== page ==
Sick turtle - help!

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Casey and Nick
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Please help.

My turtle Maude is sick. She\'s not eating. She\'s sleeping all day. She has white foam around her mouth. I just noticed that she has a light brown algae/infection between on her body between her head and her arms (under her shell).

She\'s always been really active.

Harold is fine. He\'s not sick.

They\'re babies.

What can I do??

Please help!

Thank you,

Casey
bonnie_lynn2001
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when my res was sick i lowered the water in the tank. make sure the water is about 80
i took him out for a hour at a time in a dry seperate tank w/ the basking light put him back in the water for an hour alternated all day and i got dr. turtle for the water that was in the tank change the water every day
i think the thing that helps the most is heat keep him warm
Casey and Nick
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Thank you for your help.

we\'re really concerned because they both seem to be gasping (making squeaking noises with their throats) - -

Also, Harold has now been eating Maude\'s food and he\'s getting really big -- possibly growing out of his shell? His head is really big.

is this normal or should he not eat for a while??

Thanks.

Casey and NIck
bonnie_lynn2001
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AILMENTS



A turtle kept under proper conditions will seldom get sick. A healthy turtle should feel heavy for its size, have bright clear eyes and eat well. Before introducing a new turtle into a community tank, it should be kept in an antibiotic solution for five days. A water-soluble drug such as Oxytetracycline Hydrochloride (250 mg) dissolved in warm water will treat a ten-gallon tank. The solution must be changed every 12 hours. If a sick turtle is found in your tank or pond, it must be isolated, its temperature raised to 80 degrees – 85 degrees F and treatment started. Ailments in water turtles are often difficult to detect. One important thing to observe is the behavior of your turtles. Look for unusual conduct, such as lack of appetite, poor equilibrium in the water or continued basking after lights in the aquarium are turned off, or if outside, basking after dark.



Respiratory Infection:



If you can recognize a respiratory infection before it becomes pneumonia you may be able to treat it without using antibiotic injections. The symptoms are swollen eyes with lids shut, off feed, white mucus dripping from eyes and/or nose, listlessness, open mouth breathing and/or heavy breathing noises. Parotid abscesses are also associated with respiratory infections although they may have other causes as well.



Environmental Causes: Removing a turtle from its high humidity natural climate to live in an arid climate such as Southern California.



Drastic nightly temperature drops unlike what the turtle experiences in its natural habitat.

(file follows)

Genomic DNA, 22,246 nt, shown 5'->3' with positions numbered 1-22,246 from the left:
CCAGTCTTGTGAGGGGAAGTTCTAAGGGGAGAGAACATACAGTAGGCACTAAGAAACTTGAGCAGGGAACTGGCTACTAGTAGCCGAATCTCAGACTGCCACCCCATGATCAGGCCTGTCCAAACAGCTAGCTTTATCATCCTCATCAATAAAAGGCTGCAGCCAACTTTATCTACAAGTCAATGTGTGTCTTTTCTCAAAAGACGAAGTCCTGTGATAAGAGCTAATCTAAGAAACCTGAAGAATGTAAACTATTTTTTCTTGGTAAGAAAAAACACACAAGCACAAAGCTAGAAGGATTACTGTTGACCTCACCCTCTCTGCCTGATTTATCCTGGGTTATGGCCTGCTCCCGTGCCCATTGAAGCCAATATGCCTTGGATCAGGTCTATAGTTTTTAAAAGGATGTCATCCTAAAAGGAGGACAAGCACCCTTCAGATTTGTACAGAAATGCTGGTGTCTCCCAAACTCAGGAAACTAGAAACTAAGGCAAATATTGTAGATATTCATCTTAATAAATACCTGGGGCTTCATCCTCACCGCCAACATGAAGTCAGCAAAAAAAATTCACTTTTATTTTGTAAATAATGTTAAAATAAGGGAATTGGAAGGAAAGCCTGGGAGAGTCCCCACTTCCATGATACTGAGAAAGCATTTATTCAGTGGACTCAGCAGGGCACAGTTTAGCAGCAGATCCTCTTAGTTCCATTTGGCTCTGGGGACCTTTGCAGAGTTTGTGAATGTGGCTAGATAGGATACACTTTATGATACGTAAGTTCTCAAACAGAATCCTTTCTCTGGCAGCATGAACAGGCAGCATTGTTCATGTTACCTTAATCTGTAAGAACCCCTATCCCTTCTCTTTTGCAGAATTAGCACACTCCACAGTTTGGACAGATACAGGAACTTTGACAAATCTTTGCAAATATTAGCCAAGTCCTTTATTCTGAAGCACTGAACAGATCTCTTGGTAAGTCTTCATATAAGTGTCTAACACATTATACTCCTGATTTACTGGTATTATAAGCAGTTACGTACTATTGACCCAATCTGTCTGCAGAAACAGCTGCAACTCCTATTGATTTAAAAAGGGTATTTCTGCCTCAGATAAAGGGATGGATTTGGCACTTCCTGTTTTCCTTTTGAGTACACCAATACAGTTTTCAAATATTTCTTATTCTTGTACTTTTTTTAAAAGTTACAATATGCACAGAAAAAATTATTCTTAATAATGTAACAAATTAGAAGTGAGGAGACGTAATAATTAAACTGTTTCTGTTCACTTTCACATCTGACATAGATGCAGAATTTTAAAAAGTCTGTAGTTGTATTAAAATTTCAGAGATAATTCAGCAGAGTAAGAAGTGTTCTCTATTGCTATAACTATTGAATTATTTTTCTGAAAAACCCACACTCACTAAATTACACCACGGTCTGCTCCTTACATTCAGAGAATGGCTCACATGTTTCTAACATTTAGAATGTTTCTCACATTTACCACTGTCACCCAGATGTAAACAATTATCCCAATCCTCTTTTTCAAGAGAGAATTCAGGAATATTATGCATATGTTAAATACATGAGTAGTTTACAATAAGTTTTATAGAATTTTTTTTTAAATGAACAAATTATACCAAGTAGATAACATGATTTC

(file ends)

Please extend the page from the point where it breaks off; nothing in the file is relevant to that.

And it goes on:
Lack of variety and nutrients in its diet.

Unclean living conditions.

Habitat too small.

Lack of heat source.

Lack of sunlight and fresh air.

Stress, such as moving the turtle from one yard to another.



Prevention is the best medicine; however help may be possible if you act quickly. Materials needed:



a. Plastic sweater box with lid.

b. Heating pad.

c. Aquarium thermometer.



Place the heating pad in a secluded area where it will be undisturbed and set it on the medium setting. Place the sweater box on the heating pad and place about one inch of water in the sweater box. Heat the water to a temperature of 95 degrees F. Place the lid on the sweater box so that it is left open about one inch and ensure the temperature remains constant at 95 degrees F. If it gets too warm, slide the sweater box off the heating pad a little until the desired temperature is achieved. Watch it closely. Place the turtle in the water in the sweater box. Ensure that the water level is comfortable for the turtle. It should only have to lift its head slightly to breathe. DO NOT make the turtle swim. Change the water twice each day. Due to bacterial build-up, it is very important to keep the water clean.



The purpose is the creation of a high humidity environment, which will help to re-hydrate the turtle and also help it to breathe and cleanse orifices. The raised temperature will speed up the turtles’ metabolism helping it to eliminate toxins and encourage its appetite. Watch it very closely. Within three days the turtle should show improvement. Offer its favorite food (mealworms are usually most tempting). Trout Chow and fish may be tried.



If after three days, there is no improvement in the turtles’ health, seek immediate assistance from a veterinarian knowledgeable in treating turtles.



After environmental causes are eliminated slowly re-adjust it to its new habitat for a few hours each day. Return it to the sweater box for the remainder of the time. Do not return the turtle to the environment that caused the illness. Studies have shown that raising the temperature of most reptiles for long periods is the best hospital environment. Some studies are also addressing the PH level of the turtles’ water for the prevention or cure of many ailments including parasite infestation. Turtles from forest habitats may require slightly acidic water. Others from drier areas may require more alkaline water. Don’t forget to refer to a geography book to make the best possible habitat for the turtle.
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